“Marie has worked with children since 2018. First, at a summer program for students who are new to the country, helping them to learn English, something she herself did. The next summer she was a camp counselor, and most recently just before the pandemic, Marie began working at a Preschool,” Herz said.

Both Alnajjar and Kennedy believe that the award presents a unique and important opportunity to recognize students.

“It was kind of nice for me to receive. I felt like it was nice just because the school was acknowledging that they know that school isn’t our entire life,” Herz said. “That we have other things that affect us and that can really affect how well someone does. It’s good that they kind of were able to acknowledge that.”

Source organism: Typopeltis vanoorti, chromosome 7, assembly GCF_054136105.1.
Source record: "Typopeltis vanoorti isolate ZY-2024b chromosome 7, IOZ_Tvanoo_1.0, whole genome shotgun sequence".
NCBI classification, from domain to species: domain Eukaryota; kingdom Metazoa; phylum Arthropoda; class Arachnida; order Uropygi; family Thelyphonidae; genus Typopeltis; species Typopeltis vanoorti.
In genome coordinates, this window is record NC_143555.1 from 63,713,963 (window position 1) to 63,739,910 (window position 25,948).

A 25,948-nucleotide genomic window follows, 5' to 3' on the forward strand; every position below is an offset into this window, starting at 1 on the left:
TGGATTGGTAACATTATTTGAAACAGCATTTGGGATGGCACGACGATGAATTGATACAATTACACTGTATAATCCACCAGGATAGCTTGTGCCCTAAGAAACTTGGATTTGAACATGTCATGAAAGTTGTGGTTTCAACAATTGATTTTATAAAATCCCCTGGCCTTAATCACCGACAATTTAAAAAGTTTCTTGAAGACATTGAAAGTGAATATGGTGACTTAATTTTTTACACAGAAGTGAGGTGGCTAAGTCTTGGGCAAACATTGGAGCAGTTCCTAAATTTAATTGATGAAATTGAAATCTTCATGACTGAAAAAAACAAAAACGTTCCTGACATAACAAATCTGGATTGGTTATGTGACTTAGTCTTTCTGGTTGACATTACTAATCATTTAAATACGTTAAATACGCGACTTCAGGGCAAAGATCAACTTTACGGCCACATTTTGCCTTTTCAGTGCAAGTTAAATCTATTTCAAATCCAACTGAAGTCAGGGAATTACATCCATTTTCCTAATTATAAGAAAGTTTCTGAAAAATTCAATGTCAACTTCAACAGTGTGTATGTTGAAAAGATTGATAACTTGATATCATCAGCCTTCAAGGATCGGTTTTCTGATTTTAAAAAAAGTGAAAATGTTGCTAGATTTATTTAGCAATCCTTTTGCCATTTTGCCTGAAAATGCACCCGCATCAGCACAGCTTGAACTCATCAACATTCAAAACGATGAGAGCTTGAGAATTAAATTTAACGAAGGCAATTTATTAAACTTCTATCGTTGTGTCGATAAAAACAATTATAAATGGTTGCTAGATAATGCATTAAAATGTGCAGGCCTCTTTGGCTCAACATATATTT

Alnajjar echoes her statement placing emphasis on how the award itself can inspire students. All three of the MASS awards recipients were well deserving of their award, and have shown that one can persevere through hard times.

“It’s very important to show the student that if you put your mindset in something you can do it and also for the student to know what is happening with their peers because sometimes they’re unaware,” Alnajjar said.

Marini also expressed similar sentiments, talking about how it is such an honor to be in the presence of such inspiring young people.

“It’s wonderful to take time out of our day to be here and honor these young people. I think about all the stories we’ve heard and how they fill their time and think about other people,” Marini said. “How they face difficulties and adversity and they rise to that challenge and they exceed and excel. You truly are deserving of these awards, each of you.”